Blog Post: Always Go With MVP

One of the most popular books in the business community over the last few years is The Lean Startup by Eric Ries. I’m sure many of you read it, or have it on your to-read list, but I wanted to highlight one particular idea in the book.

We digest product so quickly today, so we must get viable products to market fast and effectively. This birthed the Minimum Viable Product.

I bring this up not to convince you this is the way to go, but to address some ideas put forth by a couple of writers at Pando Daily. Now, I won’t assume their motivations for this piece, I would just like to offer feedback.

The article begins by stating two perfect examples of a lean MVP. I can’t decide if this is a good idea or not, but they are trying to educate readers on the concept and set the stage for their rebuttal. Of course, the examples of companies picking a few small features or one big idea and shipping it fast are vast. In fact, I would argue that many of the great products in recent history are built solely on this idea.

The argument the writers make are certainly valid. Large corporations spent billions on R&D every year, so it stands to reason that wasting some resources are okay for the right industry or product. I would say any drug I put in my body should be thoroughly tested. A minimum viable product is not necessarily referring to pharmaceuticals, though.

Also, the idea of “failing fast” (which is sort of overused at this point) is taken a bit out of context. When building a product, you don’t want to fail for failure’s sake. You fail with a purpose. You fail because it is impossible to build exactly what the market wants every time. Put something in customer’s hands and learn what you can do to innovate.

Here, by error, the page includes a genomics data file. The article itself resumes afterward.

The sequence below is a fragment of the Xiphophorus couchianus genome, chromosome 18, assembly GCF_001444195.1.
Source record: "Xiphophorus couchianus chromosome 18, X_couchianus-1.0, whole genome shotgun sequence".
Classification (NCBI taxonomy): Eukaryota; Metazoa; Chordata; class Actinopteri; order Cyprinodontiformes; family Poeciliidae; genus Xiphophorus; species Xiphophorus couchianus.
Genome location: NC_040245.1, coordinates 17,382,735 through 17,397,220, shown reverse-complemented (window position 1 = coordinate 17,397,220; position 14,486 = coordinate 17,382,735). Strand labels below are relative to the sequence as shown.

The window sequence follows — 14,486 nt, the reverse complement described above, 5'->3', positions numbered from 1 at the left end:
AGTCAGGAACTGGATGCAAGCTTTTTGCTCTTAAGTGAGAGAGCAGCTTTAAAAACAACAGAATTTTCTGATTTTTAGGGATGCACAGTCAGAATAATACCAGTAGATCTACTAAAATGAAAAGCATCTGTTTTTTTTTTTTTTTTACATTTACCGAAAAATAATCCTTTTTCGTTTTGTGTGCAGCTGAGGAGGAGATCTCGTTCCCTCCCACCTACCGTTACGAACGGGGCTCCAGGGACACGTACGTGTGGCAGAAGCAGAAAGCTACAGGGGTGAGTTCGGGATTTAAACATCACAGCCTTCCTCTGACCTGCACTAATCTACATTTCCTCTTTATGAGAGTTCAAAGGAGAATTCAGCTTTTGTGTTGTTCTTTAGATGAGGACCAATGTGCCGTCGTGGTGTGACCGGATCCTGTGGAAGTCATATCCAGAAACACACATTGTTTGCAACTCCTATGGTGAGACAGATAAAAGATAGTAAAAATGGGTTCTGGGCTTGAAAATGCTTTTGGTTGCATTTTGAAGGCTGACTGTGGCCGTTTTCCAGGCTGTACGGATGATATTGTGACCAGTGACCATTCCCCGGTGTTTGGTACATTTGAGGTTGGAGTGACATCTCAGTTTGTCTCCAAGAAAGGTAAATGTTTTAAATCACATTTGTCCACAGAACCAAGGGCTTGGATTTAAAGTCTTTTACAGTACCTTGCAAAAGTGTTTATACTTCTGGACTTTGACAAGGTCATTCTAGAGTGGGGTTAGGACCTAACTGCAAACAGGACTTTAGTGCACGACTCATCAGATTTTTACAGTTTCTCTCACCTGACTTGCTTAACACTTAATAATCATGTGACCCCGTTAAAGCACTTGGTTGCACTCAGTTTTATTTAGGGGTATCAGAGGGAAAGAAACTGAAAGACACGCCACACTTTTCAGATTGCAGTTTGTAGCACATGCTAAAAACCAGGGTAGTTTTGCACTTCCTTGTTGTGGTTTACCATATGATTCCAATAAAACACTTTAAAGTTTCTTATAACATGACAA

Which brings me to my last point. Sustained innovation is yet another buzzword gaining steam, because why wouldn’t companies want to build momentum of a steady stream of ideas! True innovation that is sustained is more about the culture a company creates for it’s employees to continuously make something better. Isn’t that the point of “failing fast”? 

I think the concepts laid out by Ries are about making smaller, more calculated decisions on what to build and then get it there in a lightweight manner. You foster faster iterations, building stuff that matters, and a culture of steady improvement of process and product.

I can’t think of a better argument for a minimum viable product.


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